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In a petroleum producing company in Nigeria, a continual rise of procured technicalmaterials' quality-related problems increased costs in the procurement overheads and technical services from $10.45M in 2012 to $19.00M in 2017, which is an 82% increase, aside the substantial financial outlay in implementing total quality management. Inquirers have attributed the continual quality-related problems to little attention given to total quality management practices (TQMP), employee training deficiencies, reduced quality control, and indecorous process management. This phenomenological study explored managers' lived experiences about total quality management practices connected to procurement performance. Less is known how managers' experiences contribute to quality performance and planned change initiation for continuous quality improvement. The conceptual framework consisted of planned change theories of Galambos, Dulmus, and Wodarski and Packard. Data were collected through semistructured interviews with 12 participants across eight organizations. Data were transcribed and analyzed as per van Manen's hermeneutic principle (whole-part-whole model). The study findings showed that TQMP (inspection tests and planning, quality assurance and quality control, process management, supplier relationship management, adherence to specification, and employee training) from managers' lived experiences initiated a planned change process and continuously improved quality performance. The study results could contribute to positive social change by aiding managers in addressing any challenges total quality management practices may pose on the procurement system and ensure quality skill acquisitions by local content employees and local technical suppliers.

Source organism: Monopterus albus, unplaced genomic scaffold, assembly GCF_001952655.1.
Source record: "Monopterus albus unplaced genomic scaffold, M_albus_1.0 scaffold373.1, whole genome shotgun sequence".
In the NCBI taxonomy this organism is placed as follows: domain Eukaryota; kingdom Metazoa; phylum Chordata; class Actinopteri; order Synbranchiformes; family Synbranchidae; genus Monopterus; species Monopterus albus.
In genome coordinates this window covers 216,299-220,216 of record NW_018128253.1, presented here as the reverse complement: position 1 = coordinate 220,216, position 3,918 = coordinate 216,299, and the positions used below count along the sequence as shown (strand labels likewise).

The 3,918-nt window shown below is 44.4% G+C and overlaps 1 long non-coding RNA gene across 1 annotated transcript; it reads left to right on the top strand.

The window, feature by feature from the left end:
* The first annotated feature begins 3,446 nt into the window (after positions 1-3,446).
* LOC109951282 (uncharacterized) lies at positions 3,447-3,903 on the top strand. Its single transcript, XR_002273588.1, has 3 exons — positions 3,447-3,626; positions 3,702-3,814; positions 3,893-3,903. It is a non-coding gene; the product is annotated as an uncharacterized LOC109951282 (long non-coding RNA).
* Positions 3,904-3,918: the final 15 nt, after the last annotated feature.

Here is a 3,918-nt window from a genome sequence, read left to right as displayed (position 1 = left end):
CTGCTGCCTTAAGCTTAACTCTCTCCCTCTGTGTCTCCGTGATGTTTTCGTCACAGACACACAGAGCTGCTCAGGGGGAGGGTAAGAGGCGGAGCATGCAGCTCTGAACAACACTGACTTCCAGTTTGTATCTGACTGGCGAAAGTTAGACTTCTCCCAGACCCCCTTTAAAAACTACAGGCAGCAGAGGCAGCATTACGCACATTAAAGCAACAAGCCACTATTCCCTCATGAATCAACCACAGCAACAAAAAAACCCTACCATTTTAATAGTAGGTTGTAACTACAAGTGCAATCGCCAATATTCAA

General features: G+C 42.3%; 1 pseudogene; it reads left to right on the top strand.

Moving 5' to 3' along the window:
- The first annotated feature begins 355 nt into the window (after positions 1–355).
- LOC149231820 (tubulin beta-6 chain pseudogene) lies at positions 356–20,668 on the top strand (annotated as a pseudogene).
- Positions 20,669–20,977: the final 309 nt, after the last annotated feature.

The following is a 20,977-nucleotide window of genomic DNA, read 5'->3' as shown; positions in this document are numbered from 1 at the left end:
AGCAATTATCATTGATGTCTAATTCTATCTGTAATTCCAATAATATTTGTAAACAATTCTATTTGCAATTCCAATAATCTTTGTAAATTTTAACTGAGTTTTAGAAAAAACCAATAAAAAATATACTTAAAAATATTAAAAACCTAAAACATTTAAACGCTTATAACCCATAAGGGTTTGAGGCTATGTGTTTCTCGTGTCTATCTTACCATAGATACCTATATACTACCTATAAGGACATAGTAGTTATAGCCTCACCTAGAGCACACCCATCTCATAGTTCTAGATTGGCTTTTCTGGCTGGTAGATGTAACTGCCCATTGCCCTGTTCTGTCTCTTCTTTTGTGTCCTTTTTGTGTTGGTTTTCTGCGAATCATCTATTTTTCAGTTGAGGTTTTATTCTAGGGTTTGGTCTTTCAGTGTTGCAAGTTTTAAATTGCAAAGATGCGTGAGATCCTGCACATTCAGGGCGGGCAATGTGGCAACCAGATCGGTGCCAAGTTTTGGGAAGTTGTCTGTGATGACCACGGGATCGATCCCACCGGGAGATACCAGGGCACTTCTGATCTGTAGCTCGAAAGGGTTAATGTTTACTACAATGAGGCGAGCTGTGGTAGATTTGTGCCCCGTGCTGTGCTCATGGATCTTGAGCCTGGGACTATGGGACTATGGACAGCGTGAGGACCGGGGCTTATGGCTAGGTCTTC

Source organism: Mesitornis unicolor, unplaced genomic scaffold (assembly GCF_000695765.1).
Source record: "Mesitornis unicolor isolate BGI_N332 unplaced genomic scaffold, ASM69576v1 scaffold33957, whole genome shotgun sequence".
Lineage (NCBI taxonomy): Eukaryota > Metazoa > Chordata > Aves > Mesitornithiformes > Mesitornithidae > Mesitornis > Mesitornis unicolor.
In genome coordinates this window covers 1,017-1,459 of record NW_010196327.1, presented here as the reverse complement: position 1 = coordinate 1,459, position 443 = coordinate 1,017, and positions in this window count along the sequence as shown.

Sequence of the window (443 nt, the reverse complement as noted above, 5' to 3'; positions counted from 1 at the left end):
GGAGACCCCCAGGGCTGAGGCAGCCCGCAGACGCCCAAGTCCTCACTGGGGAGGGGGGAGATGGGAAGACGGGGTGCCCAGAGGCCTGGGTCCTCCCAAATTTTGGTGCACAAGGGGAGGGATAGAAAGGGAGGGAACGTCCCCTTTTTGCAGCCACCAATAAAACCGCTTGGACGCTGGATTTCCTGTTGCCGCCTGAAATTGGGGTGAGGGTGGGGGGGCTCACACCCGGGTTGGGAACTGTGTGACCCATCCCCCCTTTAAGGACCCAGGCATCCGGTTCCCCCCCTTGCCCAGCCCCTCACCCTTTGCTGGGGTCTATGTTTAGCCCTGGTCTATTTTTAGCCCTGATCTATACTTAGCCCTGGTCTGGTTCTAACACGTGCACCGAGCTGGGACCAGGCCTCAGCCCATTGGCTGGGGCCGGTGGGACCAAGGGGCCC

Awoke, Patrick Ottah, "Total Quality Management Practices for Improving Procurement Performance of Petroleum Producing Companies" (2021). Walden Dissertations and Doctoral Studies. 11155.